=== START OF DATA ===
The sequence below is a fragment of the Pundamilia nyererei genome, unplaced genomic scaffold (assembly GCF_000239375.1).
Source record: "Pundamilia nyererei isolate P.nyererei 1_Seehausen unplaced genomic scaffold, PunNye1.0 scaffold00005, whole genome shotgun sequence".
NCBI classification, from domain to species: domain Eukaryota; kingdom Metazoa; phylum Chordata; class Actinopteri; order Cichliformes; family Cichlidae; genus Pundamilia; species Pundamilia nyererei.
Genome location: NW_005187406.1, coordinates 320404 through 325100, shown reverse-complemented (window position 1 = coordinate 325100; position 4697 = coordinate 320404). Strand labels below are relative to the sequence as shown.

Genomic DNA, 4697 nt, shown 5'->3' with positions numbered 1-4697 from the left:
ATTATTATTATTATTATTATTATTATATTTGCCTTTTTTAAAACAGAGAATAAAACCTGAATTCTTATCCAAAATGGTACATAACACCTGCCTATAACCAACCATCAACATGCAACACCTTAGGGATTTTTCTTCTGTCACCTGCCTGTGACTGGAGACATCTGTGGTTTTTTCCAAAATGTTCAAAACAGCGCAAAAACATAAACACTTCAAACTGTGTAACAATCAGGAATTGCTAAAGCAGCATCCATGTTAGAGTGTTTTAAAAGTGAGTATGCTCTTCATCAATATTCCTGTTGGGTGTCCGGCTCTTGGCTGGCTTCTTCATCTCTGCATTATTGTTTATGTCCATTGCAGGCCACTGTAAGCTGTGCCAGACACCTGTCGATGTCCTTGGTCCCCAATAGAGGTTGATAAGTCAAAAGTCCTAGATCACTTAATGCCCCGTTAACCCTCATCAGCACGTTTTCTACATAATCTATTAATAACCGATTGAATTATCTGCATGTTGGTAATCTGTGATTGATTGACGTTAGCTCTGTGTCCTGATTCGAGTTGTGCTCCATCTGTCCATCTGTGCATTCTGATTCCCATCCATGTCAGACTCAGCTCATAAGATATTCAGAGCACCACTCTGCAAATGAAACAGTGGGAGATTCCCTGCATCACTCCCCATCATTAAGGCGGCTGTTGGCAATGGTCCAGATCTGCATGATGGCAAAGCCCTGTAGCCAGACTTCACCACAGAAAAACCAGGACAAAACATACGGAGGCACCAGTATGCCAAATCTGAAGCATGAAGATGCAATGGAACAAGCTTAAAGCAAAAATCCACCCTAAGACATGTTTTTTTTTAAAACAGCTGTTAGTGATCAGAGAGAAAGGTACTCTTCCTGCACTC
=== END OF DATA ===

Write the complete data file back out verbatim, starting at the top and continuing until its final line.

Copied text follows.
The sequence below is a fragment of the Pundamilia nyererei genome, unplaced genomic scaffold (assembly GCF_000239375.1).
Source record: "Pundamilia nyererei isolate P.nyererei 1_Seehausen unplaced genomic scaffold, PunNye1.0 scaffold00005, whole genome shotgun sequence".
NCBI classification, from domain to species: domain Eukaryota; kingdom Metazoa; phylum Chordata; class Actinopteri; order Cichliformes; family Cichlidae; genus Pundamilia; species Pundamilia nyererei.
Genome location: NW_005187406.1, coordinates 320404 through 325100, shown reverse-complemented (window position 1 = coordinate 325100; position 4697 = coordinate 320404). Strand labels below are relative to the sequence as shown.

Genomic DNA, 4697 nt, shown 5'->3' with positions numbered 1-4697 from the left:
ATTATTATTATTATTATTATTATTATATTTGCCTTTTTTAAAACAGAGAATAAAACCTGAATTCTTATCCAAAATGGTACATAACACCTGCCTATAACCAACCATCAACATGCAACACCTTAGGGATTTTTCTTCTGTCACCTGCCTGTGACTGGAGACATCTGTGGTTTTTTCCAAAATGTTCAAAACAGCGCAAAAACATAAACACTTCAAACTGTGTAACAATCAGGAATTGCTAAAGCAGCATCCATGTTAGAGTGTTTTAAAAGTGAGTATGCTCTTCATCAATATTCCTGTTGGGTGTCCGGCTCTTGGCTGGCTTCTTCATCTCTGCATTATTGTTTATGTCCATTGCAGGCCACTGTAAGCTGTGCCAGACACCTGTCGATGTCCTTGGTCCCCAATAGAGGTTGATAAGTCAAAAGTCCTAGATCACTTAATGCCCCGTTAACCCTCATCAGCACGTTTTCTACATAATCTATTAATAACCGATTGAATTATCTGCATGTTGGTAATCTGTGATTGATTGACGTTAGCTCTGTGTCCTGATTCGAGTTGTGCTCCATCTGTCCATCTGTGCATTCTGATTCCCATCCATGTCAGACTCAGCTCATAAGATATTCAGAGCACCACTCTGCAAATGAAACAGTGGGAGATTCCCTGCATCACTCCCCATCATTAAGGCGGCTGTTGGCAATGGTCCAGATCTGCATGATGGCAAAGCCCTGTAGCCAGACTTCACCACAGAAAAACCAGGACAAAACATACGGAGGCACCAGTATGCCAAATCTGAAGCATGAAGATGCAATGGAACAAGCTTAAAGCAAAAATCCACCCTAAGACATGTTTTTTTTTAAAACAGCTGTTAGTGATCAGAGAGAAAGGTACTCTTCCTGCACTC